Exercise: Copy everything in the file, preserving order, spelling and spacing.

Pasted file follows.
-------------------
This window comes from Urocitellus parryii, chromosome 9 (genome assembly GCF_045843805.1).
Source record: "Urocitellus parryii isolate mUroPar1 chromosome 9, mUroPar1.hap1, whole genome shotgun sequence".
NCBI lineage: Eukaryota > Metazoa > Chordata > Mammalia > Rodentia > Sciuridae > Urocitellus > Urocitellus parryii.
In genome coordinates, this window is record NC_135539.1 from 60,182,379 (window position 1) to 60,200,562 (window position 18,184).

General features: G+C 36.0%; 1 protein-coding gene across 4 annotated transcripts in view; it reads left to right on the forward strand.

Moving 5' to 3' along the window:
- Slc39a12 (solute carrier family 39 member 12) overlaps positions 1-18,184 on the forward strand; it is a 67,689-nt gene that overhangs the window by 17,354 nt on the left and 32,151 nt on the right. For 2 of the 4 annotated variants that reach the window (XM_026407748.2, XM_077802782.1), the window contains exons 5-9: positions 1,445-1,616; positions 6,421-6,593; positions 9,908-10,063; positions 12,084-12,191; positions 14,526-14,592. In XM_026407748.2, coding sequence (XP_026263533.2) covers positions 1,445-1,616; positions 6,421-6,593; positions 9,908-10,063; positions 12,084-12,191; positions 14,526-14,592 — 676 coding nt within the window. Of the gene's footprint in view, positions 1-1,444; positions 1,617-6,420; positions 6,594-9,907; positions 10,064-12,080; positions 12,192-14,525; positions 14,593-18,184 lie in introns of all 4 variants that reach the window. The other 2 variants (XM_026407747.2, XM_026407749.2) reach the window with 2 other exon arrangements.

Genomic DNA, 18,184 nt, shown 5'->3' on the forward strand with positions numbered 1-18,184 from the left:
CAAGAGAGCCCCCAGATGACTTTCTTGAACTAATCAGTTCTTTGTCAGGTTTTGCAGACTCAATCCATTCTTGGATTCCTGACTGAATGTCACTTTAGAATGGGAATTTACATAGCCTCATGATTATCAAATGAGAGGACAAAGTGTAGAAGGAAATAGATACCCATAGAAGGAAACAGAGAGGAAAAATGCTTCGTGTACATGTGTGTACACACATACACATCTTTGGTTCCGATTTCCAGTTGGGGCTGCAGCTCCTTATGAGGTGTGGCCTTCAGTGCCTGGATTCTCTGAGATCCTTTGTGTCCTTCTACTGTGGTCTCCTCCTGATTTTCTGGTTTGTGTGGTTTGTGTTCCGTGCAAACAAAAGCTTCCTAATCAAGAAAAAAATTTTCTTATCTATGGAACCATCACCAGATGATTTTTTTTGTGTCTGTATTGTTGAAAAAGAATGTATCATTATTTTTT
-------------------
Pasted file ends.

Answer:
This window comes from Urocitellus parryii, chromosome 9 (genome assembly GCF_045843805.1).
Source record: "Urocitellus parryii isolate mUroPar1 chromosome 9, mUroPar1.hap1, whole genome shotgun sequence".
NCBI lineage: Eukaryota > Metazoa > Chordata > Mammalia > Rodentia > Sciuridae > Urocitellus > Urocitellus parryii.
In genome coordinates, this window is record NC_135539.1 from 60,182,379 (window position 1) to 60,200,562 (window position 18,184).

General features: G+C 36.0%; 1 protein-coding gene across 4 annotated transcripts in view; it reads left to right on the forward strand.

Moving 5' to 3' along the window:
- Slc39a12 (solute carrier family 39 member 12) overlaps positions 1-18,184 on the forward strand; it is a 67,689-nt gene that overhangs the window by 17,354 nt on the left and 32,151 nt on the right. For 2 of the 4 annotated variants that reach the window (XM_026407748.2, XM_077802782.1), the window contains exons 5-9: positions 1,445-1,616; positions 6,421-6,593; positions 9,908-10,063; positions 12,084-12,191; positions 14,526-14,592. In XM_026407748.2, coding sequence (XP_026263533.2) covers positions 1,445-1,616; positions 6,421-6,593; positions 9,908-10,063; positions 12,084-12,191; positions 14,526-14,592 — 676 coding nt within the window. Of the gene's footprint in view, positions 1-1,444; positions 1,617-6,420; positions 6,594-9,907; positions 10,064-12,080; positions 12,192-14,525; positions 14,593-18,184 lie in introns of all 4 variants that reach the window. The other 2 variants (XM_026407747.2, XM_026407749.2) reach the window with 2 other exon arrangements.

Genomic DNA, 18,184 nt, shown 5'->3' on the forward strand with positions numbered 1-18,184 from the left:
CAAGAGAGCCCCCAGATGACTTTCTTGAACTAATCAGTTCTTTGTCAGGTTTTGCAGACTCAATCCATTCTTGGATTCCTGACTGAATGTCACTTTAGAATGGGAATTTACATAGCCTCATGATTATCAAATGAGAGGACAAAGTGTAGAAGGAAATAGATACCCATAGAAGGAAACAGAGAGGAAAAATGCTTCGTGTACATGTGTGTACACACATACACATCTTTGGTTCCGATTTCCAGTTGGGGCTGCAGCTCCTTATGAGGTGTGGCCTTCAGTGCCTGGATTCTCTGAGATCCTTTGTGTCCTTCTACTGTGGTCTCCTCCTGATTTTCTGGTTTGTGTGGTTTGTGTTCCGTGCAAACAAAAGCTTCCTAATCAAGAAAAAAATTTTCTTATCTATGGAACCATCACCAGATGATTTTTTTTGTGTCTGTATTGTTGAAAAAGAATGTATCATTATTTTTT